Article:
Recently some governments and businesses have gone the extra mile to distance themselves from the decent and intelligent members of their communities. The growing practice of asking employees or potential employees for their social networking account passwords is being embraced by the ignorant, incompetent, and the malicious at such a rate that laws banning the practice are becoming a necessity. The legislature of Maryland recently became the first state legislature to approve such legislation and Michigan doesn’t appear to be far behind.
Aside from the obvious fact that it is an affront to anyone who ever fought for any country to protect and preserve freedom, there are several reasons why only an incompetent or ignorant business (or government agency) would engage in such a practice.
At least in the United States, there are some questions that an employer does not ask a potential employee. There are laws against discriminating against people who are members of certain groups. In most cases, asking a potential employees age is not allowed. Asking a person’s sexual orientation or religious beliefs is generally not allowed. By accessing a person’s Facebook account an employer may see information that the employee or potential employee can claim was used to discriminate against them. The employer who asks for a Facebook password lacks the intellect to seek legal advice before doing so, has incredibly poor legal advisers, or lacks the wisdom to accept competent advice.
As I have often written about before, there are two types of people who ask you for your password… thieves and idiots (http://randy-abrams.blogspot.com/2011/12/two-rules-you-damned-well-better-know.html). The reason for this advice is that it is a really bad practice to give out your password to anyone. The employer who asks someone to share their password is encouraging truly horrendous security practices within their organization. The employer who requires a Facebook password also requires that employees be less than competent at security. You might want to carefully consider doing business with another business that engages in such practices as they lack the basic knowledge of security required to keep confidential dealings with you or your business confidential. The core of the company’s culture is the least intelligent security practices. The employer who asks for passwords for personal accounts failed to ask their head of IT for advice, or has an incredibly inept IT “expert”, or simply ignores good advice.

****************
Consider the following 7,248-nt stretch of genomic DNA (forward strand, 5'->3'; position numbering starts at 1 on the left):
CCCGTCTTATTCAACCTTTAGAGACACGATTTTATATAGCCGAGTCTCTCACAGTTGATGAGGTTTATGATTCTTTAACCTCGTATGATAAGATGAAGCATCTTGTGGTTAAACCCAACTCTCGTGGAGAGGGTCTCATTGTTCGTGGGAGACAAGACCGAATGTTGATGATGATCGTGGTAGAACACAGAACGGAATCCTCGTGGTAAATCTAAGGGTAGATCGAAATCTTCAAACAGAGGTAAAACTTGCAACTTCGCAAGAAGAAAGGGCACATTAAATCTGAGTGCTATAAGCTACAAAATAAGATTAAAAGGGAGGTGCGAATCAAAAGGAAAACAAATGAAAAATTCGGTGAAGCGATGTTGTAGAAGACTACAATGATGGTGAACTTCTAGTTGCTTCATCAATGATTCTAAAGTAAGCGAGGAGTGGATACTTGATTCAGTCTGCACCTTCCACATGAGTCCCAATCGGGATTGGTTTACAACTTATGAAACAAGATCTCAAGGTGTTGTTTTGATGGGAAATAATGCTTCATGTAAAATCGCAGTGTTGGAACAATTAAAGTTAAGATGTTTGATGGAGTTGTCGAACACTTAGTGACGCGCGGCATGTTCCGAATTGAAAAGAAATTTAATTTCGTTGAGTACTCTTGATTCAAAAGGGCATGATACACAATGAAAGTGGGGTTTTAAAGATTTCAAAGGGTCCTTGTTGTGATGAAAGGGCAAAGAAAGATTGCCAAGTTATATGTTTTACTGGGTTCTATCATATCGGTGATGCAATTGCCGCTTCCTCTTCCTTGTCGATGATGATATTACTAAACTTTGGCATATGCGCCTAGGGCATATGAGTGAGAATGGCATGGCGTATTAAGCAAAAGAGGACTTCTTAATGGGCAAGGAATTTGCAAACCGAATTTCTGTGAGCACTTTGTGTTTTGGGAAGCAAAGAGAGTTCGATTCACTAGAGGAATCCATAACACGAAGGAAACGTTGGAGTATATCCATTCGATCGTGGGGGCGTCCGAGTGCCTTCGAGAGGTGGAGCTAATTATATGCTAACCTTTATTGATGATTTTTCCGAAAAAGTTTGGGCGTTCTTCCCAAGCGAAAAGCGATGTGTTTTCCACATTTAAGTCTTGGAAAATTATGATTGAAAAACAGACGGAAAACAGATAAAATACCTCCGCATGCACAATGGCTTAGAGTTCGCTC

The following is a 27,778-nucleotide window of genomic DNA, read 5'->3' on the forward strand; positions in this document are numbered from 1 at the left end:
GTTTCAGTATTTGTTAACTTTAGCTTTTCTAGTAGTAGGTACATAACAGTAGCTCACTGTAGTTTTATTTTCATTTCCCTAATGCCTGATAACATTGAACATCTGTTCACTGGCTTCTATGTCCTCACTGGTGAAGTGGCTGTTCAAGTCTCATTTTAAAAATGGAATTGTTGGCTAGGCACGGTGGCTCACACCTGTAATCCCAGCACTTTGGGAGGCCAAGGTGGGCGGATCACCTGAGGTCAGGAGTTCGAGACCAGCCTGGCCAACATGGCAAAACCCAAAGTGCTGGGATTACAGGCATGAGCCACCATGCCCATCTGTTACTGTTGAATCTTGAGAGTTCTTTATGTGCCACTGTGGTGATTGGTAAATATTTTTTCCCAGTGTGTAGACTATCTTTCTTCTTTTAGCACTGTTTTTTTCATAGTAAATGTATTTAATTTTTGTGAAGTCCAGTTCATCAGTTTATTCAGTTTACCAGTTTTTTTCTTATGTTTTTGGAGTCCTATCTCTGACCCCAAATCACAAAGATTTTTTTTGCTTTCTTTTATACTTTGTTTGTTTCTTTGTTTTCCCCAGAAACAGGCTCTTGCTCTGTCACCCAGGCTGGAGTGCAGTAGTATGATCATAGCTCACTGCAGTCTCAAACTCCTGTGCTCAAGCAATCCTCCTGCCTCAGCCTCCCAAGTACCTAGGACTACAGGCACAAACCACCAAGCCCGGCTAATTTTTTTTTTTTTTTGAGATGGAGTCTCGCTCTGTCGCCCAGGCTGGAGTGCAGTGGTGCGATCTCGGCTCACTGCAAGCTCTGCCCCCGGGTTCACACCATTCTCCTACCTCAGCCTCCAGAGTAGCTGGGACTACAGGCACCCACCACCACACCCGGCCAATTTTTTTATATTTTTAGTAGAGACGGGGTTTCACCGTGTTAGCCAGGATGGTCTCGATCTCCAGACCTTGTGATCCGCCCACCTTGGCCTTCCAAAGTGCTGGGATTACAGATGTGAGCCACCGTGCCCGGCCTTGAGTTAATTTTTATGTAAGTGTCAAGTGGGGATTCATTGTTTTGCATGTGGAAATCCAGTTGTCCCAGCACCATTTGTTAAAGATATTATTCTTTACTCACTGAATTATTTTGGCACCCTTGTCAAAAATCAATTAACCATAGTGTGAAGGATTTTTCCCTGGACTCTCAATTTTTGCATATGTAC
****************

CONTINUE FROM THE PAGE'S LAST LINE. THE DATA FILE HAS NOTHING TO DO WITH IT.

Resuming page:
Facebook, Google, and virtually all online services have user agreements that explicitly state that the user agrees not to share their password with anyone. The employer who requires employees or potential employees to share their password is the employer who categorically rejects any employee that keeps their word. The core of that organization’s ethical culture is dishonesty. The employee who stands by their legal agreements is deemed to be unfit for employment. Does this sound like an organization you want to do business with?
The organization that asks for the password to social networking or email accounts is an organization that thumbs their noses at the heroes of their country. This is the organization that tells the family members of soldiers who have died fighting to protect freedoms that they truly do not appreciate the sacrifice and that their lives were wasted fighting for principals that the organization holds as worthless. These are the employers who would tell today’s soldiers that their sacrifices are completely unappreciated.
The Tiny Intellect
One of my all-time favorite sayings is “If you only see one solution, you probably do not understand the problem”. The employer who asks for passwords does not understand much at all. Unless the goal is to violate privacy, there are other ways to approach the problem that the employer is trying to solve using the least intelligent solution.
The Dumbest Argument of All
This is the one that set the ignorant apart from the truly, pathologically stupid. The argument is… “If you have nothing to hide then it isn’t a problem”. This argument assumes that failing to abide by an agreement isn’t a problem, but also demonstrates extreme short-sightedness in another area. Although I may not have anything to hide, it does not mean that I am acting morally, ethically, or even just plain decently by showing emails and messages that others may have sent to me in confidence. While Facebook may arguably not be a great place to send a confidential message to someone, people do share private information and trust that the person they share it with will respect their privacy. The argument “If you have nothing to hide then it isn’t a problem” completely ignores the very real fact that the employee or potential employee has agreed not to share someone else’s information.
Thieves and Idiots
Independent Security Analyst